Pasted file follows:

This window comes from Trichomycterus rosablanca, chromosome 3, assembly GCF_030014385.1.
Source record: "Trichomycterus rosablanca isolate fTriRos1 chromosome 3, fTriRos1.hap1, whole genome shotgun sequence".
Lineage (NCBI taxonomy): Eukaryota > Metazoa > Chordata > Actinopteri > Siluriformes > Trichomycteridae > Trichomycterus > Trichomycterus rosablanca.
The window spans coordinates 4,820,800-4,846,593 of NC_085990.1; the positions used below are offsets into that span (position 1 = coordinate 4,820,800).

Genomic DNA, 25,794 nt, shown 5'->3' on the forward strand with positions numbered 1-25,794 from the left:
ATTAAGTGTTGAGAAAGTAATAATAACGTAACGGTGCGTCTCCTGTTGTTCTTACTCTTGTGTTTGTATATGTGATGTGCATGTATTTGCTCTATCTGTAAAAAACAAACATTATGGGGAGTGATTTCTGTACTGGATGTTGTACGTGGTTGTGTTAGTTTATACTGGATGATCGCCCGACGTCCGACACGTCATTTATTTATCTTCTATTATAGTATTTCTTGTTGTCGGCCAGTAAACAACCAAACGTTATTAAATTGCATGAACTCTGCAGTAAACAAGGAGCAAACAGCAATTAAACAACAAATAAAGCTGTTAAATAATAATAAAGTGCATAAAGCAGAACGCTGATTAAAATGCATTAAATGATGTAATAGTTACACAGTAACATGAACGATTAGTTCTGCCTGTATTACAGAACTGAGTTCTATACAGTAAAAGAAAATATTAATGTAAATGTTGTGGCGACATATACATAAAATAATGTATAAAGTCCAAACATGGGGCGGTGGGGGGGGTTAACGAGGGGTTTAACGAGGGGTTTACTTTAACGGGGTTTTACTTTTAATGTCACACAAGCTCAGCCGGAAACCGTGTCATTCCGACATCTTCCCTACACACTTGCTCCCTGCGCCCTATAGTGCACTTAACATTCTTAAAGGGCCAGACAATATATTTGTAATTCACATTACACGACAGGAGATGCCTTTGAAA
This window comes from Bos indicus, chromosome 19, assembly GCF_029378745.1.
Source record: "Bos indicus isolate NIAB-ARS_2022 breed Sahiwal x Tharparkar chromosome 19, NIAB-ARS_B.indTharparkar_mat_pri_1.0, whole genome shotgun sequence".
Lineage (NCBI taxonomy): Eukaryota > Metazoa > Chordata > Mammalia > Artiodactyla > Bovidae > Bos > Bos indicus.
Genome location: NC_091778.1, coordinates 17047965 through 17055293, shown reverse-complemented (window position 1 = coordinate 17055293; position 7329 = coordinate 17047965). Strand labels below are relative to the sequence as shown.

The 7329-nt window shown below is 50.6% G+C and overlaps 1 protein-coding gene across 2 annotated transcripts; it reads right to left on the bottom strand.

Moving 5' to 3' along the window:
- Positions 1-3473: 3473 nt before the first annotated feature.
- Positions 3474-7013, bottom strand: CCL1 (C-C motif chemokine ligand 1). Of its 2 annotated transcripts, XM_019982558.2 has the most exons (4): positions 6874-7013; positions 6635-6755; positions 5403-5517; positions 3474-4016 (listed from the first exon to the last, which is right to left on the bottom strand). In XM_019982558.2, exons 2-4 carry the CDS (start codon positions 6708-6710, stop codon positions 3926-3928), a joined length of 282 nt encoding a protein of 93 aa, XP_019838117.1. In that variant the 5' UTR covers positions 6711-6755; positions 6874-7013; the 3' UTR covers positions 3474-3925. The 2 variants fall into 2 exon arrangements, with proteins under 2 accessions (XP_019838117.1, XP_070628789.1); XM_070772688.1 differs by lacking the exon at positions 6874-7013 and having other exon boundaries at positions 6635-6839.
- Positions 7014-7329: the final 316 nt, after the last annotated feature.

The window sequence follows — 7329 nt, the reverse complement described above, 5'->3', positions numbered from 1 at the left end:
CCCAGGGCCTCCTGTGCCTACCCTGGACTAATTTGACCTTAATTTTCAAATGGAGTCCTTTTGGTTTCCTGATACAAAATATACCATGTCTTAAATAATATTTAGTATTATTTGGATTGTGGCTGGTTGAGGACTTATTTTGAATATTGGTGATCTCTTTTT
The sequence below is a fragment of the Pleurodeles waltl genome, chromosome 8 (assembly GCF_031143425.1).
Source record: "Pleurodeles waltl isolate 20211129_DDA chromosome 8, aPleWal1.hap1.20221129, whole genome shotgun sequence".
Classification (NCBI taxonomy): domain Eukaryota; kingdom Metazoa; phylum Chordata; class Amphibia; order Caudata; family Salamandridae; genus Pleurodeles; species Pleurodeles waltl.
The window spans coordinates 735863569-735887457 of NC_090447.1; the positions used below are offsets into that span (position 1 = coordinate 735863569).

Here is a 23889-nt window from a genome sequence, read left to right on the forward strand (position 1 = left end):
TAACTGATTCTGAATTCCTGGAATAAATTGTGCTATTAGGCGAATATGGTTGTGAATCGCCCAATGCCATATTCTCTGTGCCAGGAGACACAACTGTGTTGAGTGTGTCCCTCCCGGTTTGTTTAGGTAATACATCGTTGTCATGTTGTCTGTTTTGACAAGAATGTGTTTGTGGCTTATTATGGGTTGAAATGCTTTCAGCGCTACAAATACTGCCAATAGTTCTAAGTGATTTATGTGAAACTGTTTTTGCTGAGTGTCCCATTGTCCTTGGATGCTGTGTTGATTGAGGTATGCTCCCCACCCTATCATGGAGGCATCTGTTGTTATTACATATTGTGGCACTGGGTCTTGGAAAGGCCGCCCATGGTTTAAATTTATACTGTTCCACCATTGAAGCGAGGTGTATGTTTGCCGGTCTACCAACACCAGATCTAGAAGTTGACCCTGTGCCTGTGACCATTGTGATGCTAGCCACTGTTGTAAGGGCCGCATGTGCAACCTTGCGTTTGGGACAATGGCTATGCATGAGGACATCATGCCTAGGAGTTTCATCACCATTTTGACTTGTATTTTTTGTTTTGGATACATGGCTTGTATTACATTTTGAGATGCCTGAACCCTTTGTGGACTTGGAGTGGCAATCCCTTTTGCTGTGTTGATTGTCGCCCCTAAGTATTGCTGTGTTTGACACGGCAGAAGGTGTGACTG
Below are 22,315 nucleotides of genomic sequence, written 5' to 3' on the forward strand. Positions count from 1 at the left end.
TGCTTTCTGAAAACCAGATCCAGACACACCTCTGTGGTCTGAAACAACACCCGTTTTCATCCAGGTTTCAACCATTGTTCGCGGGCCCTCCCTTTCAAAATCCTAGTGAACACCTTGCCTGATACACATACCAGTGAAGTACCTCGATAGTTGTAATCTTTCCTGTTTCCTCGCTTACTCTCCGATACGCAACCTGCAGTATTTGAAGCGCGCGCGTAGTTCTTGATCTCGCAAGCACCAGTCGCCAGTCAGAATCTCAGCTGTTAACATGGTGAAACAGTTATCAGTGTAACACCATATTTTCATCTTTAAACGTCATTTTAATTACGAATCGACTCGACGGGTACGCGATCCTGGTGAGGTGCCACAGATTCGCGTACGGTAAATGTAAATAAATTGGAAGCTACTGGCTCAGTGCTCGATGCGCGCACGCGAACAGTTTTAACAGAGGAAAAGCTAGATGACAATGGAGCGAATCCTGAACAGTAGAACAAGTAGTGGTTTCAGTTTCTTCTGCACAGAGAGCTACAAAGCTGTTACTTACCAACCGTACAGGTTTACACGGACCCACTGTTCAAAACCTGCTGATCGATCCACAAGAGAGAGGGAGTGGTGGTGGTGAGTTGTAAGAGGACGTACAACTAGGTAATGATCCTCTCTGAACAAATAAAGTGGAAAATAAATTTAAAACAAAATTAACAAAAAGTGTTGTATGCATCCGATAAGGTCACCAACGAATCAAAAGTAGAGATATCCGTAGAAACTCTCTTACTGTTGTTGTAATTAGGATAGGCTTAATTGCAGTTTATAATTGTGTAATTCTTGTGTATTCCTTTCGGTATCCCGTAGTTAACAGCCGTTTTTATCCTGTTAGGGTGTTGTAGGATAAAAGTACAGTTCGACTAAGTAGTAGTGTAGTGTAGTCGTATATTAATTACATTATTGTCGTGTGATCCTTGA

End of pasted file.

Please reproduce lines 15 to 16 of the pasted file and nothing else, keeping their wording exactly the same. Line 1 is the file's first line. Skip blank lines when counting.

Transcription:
- Positions 7014-7329: the final 316 nt, after the last annotated feature.

The window sequence follows — 7329 nt, the reverse complement described above, 5'->3', positions numbered from 1 at the left end: